Chrysler connections put Electrovaya on the map

Mississauga, Ontario-based Electrovaya, maker of lithium-ion superpolymer battery systems, got a major boost Monday after announcing that former Chrysler CEO and vice-chairman Thomas LaSorda had joined its board and become a strategic advisor to Sankar DasGupta, Electrovaya’s founder and CEO. As if that wasn’t enough to excite investors, Chrysler Group disclosed that it has selected Electrovaya as the battery supplier for a DOE-funded plug-in hybrid demonstration project. Chrysler is building 140 PHEV Ram trucks as part of the project, and the vehicles will use Electrovaya’s battery system.

No doubt, the Chrysler relationship is golden for Electrovaya, and LaSorda brings a depth of industry and management experience that has always been a weak spot for this small Ontario company. As I’ve written in previous posts, Electrovaya is on a roll. Automotive partnerships in Asia, Europe, and now North America (and with a Tier 1 automaker, no less!). It recorded its first profit in the last quarter of 2009. And its progress hasn’t been just around car batteries. It has also started to get more seriously into the grid storage game, announcing in February that it is the battery supply partner in a $7.5 project to test out the idea of using old lithium-ion vehicle batteries for utility-scale grid storage. As I said before, 2010 will be — and is becoming — a breakout year for Electrovaya.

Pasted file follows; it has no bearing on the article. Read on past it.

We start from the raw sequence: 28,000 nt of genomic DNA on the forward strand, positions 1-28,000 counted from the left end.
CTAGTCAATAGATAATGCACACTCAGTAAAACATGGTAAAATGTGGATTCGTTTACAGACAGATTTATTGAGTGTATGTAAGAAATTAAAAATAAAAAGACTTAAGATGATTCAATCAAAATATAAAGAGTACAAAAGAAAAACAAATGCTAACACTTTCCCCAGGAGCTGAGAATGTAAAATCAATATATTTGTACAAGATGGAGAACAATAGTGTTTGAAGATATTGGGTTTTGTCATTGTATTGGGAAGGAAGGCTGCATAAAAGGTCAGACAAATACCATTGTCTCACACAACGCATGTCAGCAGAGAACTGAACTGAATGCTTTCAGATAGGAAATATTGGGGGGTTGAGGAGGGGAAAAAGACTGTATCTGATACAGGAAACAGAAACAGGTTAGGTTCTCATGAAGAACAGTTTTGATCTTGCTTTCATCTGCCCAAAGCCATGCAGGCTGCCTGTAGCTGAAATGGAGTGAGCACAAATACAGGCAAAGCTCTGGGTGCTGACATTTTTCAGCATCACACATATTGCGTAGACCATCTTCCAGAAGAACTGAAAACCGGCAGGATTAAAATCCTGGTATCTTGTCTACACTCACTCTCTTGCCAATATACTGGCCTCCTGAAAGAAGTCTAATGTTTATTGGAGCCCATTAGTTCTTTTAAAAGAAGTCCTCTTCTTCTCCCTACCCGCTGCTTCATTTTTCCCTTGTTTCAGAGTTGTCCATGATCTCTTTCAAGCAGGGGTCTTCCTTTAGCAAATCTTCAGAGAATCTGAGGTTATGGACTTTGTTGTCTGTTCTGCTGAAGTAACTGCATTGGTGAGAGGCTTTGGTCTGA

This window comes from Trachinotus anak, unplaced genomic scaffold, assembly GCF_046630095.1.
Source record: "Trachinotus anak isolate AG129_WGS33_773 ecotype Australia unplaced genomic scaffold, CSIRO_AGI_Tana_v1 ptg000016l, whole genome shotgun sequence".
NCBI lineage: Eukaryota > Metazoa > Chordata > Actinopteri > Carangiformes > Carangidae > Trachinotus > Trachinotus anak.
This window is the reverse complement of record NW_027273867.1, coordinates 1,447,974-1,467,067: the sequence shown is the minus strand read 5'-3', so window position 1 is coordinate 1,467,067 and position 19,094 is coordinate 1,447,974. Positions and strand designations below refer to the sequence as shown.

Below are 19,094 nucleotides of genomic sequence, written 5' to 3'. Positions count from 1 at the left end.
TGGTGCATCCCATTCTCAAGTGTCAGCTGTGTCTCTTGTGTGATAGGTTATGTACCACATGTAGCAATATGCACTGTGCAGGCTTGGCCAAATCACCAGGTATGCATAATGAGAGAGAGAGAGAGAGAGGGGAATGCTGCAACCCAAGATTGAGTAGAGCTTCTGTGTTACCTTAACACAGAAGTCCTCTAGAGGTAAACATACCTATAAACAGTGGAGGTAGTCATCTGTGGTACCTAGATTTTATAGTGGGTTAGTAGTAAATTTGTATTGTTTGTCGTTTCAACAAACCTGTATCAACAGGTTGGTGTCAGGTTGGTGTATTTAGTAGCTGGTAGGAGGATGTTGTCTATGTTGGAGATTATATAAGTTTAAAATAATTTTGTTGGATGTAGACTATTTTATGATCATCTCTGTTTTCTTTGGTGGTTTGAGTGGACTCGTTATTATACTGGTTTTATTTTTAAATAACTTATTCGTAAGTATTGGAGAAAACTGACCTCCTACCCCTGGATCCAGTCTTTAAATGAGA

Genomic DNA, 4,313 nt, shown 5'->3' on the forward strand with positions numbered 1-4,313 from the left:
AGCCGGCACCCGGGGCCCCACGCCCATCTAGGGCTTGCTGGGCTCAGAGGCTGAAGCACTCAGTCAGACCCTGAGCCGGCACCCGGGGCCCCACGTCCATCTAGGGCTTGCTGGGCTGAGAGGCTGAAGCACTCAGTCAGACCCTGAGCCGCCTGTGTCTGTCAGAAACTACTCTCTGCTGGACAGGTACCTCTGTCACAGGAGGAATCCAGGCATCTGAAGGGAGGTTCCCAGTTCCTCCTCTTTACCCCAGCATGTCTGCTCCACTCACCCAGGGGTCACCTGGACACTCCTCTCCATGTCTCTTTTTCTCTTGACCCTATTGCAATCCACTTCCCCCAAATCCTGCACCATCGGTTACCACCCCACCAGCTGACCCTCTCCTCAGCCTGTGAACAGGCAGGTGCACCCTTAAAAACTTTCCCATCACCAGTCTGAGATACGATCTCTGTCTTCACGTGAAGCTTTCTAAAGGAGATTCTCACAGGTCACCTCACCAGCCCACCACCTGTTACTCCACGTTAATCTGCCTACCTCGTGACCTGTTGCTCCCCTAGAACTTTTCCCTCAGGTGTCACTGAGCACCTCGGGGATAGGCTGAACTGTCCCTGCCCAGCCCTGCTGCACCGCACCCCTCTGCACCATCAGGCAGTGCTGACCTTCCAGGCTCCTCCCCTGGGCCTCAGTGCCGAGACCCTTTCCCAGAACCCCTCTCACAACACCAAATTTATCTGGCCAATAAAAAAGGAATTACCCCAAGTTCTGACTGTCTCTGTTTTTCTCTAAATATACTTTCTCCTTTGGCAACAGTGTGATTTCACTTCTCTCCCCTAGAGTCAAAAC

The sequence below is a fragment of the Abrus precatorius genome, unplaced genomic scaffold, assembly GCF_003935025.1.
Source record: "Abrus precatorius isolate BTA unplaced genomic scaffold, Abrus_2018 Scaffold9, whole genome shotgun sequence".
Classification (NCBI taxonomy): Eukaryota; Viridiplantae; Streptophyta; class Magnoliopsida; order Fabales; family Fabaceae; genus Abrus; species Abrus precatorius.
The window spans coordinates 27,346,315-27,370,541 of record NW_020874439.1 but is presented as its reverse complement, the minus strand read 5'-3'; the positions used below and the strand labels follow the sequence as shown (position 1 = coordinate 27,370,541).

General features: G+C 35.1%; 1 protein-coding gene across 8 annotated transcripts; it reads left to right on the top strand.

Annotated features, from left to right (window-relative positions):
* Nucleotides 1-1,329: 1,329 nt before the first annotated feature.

One thought on “Chrysler connections put Electrovaya on the map”

  1. Today, Tuesday April 20th, 2010 on DemocracyNow.org is a piece about the lithium mines in Bolivia constituting the largest deposits in the world, and that Bolivia wants to not just sell the resource but build the cars of the future. This at the World Peoples Conference on Climate Change and the Rights of Mother Earth (Peoples Climate Summit), in Cochabamba, as a response to the failure of Copenhagen. A new tool arises for those seeking climate justice?

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